Hindu Deities in Thai Art

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Item Code: IDI079
Author: Gauri Devi
Publisher: International Academy of Indian Culture and Aditya Prakashan
Edition: 1996
ISBN: 8186471103
Pages: 184 (Figures:389)
Cover: Hardcover
Other Details 8.6"X 11"
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Book Description

From the Jacket

Hindu Deities in Thai Art reproduces three albums of Tamra Devarupa illustrating Hindu deities in their several forms some of which have evolved in Thailand. The first album has 90 figures the second has 69 figures, and the third has 114 deities, sages, planets and protectors of the directions. All of them begin with the mukhalinga of Svayambhuva- natha who is the deity of ancient coronation ceremonies of the Cambodia from Javanese vassalage and is said to have founded Angkor or Nagara that is an ordered state. He revived the old tradition of the Suryavamsa of King Kambu as against Bhavavarman and his successors who allude to Kaundinya and soma as their ancestors like the kings of Funan. The primacy of Svayambhuva indicates that the Thai tradition goes back to the Angkor period.

The iconography of Siva (21 forms), Ganesa (12 forms), Skanda Narayana (30 forms), the ten Incarnations of Visnu (Dasavatara), Brahma (11 forms), nine Planets (Navagraha), twelve temporal deities (Eight Dikpalas, Earth, Sky, Sun ,Moon); Sages (Rsi), and various other deities like Visvakarma, 'Guardians' of horses elephants, ploughing etc. provide a rich fare of popular Thai iconography employed for secular purposes. Hindu images are found in Thailand from the 5/6th Thai King Manadharmika-rajadhiraja introduced Theravada Buddhism and hence onwards King Luthai, who ruled as Mahadharmaraja I, sanctified the mango Grove Monastery with two edifices: the Si Thon Mondop for a Buddha image and the Devalaya Mahaksetra for statues of Siva and Visnu now kept in the National Museum at Bangkok. These images can be dated to 1350. To this day royal ceremonies are conducted by Saiva brahmanas of the Kailasa- parampara. They use Sanskrit and Tamil texts for the rites. These manuscripts have been reproduced at the end of the book.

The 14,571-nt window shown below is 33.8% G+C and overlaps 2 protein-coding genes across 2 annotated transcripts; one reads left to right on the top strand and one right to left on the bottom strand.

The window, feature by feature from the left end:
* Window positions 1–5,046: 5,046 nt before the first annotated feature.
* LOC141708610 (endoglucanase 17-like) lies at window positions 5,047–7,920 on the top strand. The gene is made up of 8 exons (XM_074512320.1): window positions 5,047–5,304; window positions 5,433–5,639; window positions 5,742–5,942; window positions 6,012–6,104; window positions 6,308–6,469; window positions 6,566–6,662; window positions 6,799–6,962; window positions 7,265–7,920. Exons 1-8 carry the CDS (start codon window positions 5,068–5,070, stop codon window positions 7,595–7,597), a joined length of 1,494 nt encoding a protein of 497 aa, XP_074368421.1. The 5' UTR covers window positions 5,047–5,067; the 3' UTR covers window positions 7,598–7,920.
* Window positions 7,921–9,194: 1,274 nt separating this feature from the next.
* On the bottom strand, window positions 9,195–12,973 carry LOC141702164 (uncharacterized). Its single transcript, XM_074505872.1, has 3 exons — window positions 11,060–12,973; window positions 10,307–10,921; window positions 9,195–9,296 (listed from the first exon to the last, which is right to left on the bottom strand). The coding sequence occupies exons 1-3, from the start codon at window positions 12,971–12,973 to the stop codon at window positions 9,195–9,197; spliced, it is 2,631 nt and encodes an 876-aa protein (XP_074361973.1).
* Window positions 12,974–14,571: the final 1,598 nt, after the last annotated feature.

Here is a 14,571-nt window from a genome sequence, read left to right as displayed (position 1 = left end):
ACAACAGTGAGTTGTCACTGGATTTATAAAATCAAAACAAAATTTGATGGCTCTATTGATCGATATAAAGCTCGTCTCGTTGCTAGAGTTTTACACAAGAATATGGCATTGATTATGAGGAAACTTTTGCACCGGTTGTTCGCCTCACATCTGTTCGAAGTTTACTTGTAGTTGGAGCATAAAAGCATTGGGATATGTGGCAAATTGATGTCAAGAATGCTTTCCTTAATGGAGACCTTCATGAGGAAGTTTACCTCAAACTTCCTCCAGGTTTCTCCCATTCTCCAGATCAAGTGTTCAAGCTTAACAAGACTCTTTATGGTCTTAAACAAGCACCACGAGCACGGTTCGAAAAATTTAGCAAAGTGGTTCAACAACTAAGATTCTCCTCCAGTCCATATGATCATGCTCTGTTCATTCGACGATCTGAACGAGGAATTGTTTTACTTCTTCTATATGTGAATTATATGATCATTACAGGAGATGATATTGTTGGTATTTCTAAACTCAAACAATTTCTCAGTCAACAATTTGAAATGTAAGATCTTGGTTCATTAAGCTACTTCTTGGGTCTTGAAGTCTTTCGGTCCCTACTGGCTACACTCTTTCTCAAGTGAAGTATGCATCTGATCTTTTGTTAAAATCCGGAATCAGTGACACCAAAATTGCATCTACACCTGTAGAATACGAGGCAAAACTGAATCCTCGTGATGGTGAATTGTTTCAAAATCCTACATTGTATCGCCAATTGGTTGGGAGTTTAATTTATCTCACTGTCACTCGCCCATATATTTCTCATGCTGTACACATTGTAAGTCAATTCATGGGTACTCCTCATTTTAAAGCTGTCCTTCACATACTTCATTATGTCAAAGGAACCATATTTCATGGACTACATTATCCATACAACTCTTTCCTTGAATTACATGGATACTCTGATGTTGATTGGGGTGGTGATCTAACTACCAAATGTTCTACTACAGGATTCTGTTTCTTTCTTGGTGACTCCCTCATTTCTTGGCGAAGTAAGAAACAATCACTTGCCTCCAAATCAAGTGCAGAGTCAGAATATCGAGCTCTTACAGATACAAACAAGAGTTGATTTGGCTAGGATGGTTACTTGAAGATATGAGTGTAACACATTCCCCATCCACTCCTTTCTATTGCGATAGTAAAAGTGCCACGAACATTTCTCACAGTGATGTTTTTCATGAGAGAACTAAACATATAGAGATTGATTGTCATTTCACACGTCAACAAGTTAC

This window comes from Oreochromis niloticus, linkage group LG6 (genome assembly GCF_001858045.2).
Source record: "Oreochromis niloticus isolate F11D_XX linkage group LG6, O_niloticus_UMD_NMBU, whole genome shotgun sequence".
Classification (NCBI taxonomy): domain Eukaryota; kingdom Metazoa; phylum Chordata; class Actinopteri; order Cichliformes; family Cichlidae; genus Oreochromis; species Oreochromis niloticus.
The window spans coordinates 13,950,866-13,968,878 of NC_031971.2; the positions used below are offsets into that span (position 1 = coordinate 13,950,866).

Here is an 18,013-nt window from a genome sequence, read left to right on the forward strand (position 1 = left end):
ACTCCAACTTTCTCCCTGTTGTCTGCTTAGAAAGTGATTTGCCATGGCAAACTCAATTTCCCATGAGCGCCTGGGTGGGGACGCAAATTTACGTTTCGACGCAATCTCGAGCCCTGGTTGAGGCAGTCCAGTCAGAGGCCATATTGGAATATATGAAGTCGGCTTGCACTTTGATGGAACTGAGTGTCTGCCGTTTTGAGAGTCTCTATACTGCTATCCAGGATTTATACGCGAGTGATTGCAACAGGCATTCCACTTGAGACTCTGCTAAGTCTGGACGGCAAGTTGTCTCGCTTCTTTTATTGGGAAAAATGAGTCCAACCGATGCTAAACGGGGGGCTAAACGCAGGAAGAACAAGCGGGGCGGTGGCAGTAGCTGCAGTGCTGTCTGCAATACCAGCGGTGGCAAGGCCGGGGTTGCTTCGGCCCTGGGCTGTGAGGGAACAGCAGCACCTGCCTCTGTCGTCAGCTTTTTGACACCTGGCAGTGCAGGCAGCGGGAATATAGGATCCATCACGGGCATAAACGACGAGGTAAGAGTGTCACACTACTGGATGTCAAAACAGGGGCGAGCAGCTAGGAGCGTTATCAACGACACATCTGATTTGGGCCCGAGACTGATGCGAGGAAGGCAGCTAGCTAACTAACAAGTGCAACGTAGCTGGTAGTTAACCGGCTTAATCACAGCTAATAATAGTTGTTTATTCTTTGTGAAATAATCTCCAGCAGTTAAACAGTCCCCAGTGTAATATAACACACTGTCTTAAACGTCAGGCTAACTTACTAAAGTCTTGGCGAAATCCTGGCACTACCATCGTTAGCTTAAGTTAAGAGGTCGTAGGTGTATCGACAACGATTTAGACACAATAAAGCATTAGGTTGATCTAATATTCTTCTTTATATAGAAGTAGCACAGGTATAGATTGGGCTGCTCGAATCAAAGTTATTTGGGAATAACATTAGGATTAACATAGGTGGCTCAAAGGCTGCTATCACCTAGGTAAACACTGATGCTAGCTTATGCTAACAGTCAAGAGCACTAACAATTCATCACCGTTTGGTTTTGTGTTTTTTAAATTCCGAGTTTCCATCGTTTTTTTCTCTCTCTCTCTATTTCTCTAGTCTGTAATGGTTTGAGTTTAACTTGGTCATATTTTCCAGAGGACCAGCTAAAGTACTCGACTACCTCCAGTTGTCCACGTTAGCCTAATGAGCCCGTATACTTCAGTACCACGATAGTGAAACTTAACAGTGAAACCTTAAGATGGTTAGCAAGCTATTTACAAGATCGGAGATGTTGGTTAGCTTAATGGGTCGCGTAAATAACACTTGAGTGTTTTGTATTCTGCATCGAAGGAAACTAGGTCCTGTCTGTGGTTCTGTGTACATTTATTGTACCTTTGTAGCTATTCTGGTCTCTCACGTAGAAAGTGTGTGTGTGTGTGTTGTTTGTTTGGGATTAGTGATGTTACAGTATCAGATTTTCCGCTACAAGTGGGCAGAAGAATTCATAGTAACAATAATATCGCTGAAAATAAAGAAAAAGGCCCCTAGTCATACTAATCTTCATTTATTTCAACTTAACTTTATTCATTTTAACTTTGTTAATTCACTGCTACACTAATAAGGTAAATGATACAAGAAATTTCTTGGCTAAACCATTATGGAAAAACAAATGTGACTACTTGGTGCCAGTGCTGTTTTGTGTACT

Mrs. Gauri Devi wife of Prof. Lokesh Chandra, is a scholar of Sanskrit. Honoured with Natyaratna for her expertise in Bharat Natyam. Studied Japanese, German, Russian Bengali and Tamil. Taught at Vikram University, and Guwahati University at Shillong Faculty member of Wolf Trap Academy of Dance, Ohio State University, USA. Attended international conferences. Current research: Esoteric Mudras in Japanese Rites.




Poet Rabindranath Tagore wrote after his visit to Thailand:

To bathe in the living stream that flows in thy heart,

Whose water descends from the snowy height of a sacred time,

On which arose, from the deep of my country's being,

The sun of love and Righteousness.

Thailand is the wealth of the heart the ore of our deep meaning's mine, a hymn to culture a visual Vande Mataram.

The City of Bangkok has a unique skyline of the spires of temples: like Kumbhakonam in south India, which prides in having a kumbha or sikhara at every corner (kona). If we ascend the roof of any highrise building in Bangkok, the Divine of the monastic spires surrounds the eyes. My clouded heart sees grace of dream in this heaven thinking. We have yet to see such a splendour of the Divine in the skyline of Delhi.